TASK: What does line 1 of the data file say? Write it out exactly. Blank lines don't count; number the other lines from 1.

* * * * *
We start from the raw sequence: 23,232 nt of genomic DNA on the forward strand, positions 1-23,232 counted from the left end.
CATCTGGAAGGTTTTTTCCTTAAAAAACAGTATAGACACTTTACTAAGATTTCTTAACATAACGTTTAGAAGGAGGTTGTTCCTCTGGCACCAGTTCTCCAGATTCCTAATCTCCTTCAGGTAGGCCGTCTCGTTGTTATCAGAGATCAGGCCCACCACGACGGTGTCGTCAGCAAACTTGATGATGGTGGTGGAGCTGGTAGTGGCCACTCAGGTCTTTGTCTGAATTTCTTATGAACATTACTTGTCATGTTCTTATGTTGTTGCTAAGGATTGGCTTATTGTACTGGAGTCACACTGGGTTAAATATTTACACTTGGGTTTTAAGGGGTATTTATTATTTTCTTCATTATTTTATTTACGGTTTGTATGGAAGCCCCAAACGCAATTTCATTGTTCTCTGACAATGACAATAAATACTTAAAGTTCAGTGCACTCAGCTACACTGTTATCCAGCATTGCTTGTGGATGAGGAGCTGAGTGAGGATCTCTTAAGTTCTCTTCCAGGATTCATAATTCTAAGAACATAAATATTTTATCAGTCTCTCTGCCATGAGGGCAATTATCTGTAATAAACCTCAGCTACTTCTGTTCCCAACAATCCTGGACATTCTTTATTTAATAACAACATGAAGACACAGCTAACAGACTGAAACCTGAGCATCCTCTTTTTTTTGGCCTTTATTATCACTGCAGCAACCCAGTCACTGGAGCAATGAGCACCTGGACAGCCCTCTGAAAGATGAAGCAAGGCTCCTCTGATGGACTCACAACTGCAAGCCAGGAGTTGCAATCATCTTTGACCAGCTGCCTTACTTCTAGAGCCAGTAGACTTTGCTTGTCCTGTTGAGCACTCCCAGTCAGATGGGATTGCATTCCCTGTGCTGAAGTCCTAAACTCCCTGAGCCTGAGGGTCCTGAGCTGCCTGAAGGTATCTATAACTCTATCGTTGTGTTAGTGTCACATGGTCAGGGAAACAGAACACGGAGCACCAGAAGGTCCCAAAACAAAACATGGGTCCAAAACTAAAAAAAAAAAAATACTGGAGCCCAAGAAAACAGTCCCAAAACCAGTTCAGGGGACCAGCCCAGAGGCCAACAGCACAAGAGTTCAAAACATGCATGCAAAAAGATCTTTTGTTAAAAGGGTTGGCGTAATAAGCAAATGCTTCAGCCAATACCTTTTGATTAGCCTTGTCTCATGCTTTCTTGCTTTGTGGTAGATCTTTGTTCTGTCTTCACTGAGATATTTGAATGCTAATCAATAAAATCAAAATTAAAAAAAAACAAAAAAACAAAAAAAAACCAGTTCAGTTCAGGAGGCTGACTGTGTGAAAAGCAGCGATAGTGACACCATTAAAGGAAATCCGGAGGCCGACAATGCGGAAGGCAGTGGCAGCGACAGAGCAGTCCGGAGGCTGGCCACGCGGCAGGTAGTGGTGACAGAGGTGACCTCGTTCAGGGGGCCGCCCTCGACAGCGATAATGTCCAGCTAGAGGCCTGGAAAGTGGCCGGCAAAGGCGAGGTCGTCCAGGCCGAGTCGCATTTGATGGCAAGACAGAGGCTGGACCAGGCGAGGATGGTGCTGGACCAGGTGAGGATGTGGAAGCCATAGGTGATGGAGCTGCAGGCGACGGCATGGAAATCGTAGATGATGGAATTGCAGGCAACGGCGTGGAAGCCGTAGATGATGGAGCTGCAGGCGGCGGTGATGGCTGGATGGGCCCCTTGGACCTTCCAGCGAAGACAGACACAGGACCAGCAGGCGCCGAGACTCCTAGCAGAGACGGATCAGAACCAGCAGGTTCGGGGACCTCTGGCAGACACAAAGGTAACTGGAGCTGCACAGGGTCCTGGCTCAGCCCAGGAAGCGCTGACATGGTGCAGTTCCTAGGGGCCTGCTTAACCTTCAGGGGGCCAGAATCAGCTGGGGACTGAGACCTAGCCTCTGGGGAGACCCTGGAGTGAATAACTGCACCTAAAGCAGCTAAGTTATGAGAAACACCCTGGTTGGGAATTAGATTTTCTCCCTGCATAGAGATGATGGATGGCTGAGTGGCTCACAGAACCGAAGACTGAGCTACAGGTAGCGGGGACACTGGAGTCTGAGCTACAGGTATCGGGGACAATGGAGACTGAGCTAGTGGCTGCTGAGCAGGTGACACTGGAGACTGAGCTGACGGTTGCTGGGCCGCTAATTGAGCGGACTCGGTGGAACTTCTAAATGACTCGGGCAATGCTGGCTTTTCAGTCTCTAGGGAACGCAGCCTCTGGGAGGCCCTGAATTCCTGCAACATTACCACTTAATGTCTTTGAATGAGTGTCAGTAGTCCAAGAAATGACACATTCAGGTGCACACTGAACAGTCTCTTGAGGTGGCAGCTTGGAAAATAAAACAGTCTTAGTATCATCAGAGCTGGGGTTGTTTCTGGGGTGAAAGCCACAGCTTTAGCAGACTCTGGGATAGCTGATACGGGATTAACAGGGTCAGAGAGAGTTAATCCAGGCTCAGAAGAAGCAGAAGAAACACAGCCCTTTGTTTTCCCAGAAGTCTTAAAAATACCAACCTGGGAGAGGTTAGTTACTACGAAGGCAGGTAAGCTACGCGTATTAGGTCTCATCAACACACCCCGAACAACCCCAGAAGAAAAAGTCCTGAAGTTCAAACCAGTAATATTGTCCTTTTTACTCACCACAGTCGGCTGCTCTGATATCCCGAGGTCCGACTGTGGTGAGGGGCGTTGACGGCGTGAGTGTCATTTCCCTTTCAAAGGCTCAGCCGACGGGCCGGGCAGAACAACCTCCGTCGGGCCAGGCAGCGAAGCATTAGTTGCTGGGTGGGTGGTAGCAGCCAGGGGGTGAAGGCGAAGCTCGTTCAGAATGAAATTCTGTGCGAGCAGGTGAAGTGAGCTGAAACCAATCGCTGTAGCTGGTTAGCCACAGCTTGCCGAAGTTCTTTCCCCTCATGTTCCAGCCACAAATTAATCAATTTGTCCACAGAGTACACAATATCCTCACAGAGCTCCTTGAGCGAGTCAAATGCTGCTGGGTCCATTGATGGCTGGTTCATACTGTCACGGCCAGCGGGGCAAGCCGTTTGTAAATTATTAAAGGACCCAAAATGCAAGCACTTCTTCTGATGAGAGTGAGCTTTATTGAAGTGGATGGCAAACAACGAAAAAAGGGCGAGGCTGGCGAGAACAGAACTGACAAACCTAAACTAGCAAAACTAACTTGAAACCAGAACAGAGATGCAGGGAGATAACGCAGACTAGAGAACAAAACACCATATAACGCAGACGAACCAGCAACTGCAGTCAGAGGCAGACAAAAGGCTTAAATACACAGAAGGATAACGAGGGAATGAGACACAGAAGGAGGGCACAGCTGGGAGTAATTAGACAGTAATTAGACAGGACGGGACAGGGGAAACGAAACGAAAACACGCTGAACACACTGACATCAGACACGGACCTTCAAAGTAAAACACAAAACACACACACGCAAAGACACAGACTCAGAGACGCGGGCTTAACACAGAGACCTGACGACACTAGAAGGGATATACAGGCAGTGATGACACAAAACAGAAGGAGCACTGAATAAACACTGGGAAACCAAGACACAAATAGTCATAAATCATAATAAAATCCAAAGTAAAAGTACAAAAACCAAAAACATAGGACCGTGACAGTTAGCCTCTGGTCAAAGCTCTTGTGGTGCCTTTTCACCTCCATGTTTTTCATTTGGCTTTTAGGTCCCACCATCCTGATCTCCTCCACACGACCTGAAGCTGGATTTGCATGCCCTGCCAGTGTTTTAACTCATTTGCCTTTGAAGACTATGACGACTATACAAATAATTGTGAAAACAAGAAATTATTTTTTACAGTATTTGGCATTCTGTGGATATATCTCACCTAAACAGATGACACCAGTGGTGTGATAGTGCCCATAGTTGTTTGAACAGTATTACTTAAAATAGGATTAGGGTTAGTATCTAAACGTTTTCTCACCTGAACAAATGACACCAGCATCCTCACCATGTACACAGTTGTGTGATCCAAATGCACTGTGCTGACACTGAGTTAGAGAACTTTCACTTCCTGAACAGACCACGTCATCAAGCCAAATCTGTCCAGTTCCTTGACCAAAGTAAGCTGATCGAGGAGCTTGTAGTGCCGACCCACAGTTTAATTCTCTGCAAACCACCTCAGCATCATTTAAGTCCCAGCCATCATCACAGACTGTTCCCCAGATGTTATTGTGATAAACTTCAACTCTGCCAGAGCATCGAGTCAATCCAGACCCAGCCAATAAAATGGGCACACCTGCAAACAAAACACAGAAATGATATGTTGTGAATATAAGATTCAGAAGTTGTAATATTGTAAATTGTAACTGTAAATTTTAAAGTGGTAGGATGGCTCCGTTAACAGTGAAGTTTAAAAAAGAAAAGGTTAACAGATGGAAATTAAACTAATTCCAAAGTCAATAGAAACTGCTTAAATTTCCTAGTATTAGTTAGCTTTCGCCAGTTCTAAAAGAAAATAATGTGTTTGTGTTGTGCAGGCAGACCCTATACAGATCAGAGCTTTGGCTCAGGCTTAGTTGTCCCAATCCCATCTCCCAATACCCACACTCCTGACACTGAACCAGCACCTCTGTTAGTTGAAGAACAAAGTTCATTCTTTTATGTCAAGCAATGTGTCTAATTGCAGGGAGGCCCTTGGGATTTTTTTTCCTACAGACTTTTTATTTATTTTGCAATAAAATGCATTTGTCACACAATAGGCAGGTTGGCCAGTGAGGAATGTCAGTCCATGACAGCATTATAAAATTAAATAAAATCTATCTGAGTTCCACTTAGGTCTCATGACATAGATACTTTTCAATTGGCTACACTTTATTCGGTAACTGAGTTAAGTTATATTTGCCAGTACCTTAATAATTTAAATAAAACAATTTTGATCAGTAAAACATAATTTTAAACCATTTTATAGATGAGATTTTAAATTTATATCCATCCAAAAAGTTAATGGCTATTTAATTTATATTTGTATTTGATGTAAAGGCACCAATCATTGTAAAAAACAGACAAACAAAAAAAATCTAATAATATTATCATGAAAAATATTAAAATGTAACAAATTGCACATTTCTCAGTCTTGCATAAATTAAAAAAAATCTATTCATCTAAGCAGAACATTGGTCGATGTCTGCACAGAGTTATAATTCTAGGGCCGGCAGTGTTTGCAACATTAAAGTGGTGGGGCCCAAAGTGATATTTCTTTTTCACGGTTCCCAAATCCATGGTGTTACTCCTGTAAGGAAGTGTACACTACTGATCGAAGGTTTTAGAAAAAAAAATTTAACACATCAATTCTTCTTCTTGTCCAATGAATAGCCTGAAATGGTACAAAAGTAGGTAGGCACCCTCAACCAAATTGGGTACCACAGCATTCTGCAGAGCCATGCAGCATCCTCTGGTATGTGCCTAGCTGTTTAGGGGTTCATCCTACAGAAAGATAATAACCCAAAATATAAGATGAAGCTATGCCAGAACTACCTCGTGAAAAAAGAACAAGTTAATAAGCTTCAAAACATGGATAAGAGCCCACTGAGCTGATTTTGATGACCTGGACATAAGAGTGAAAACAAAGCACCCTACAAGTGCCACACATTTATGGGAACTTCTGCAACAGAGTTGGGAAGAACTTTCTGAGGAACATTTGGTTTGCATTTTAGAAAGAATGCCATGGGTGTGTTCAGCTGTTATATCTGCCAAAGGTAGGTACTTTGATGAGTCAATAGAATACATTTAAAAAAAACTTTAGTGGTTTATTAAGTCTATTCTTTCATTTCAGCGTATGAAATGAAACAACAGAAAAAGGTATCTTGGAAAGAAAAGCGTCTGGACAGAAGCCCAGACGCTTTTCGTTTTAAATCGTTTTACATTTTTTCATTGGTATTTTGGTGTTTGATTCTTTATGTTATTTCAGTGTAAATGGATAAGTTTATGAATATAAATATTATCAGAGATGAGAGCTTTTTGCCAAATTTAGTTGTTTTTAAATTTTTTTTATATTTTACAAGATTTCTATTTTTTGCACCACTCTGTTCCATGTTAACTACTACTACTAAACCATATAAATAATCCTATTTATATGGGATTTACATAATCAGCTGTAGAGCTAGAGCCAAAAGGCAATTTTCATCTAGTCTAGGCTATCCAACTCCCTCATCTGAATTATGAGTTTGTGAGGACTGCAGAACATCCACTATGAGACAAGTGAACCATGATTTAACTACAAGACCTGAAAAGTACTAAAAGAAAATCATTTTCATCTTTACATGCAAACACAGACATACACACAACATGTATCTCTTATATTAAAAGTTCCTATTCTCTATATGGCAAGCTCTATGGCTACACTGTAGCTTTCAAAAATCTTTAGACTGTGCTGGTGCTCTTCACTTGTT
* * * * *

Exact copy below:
We start from the raw sequence: 23,232 nt of genomic DNA on the forward strand, positions 1-23,232 counted from the left end.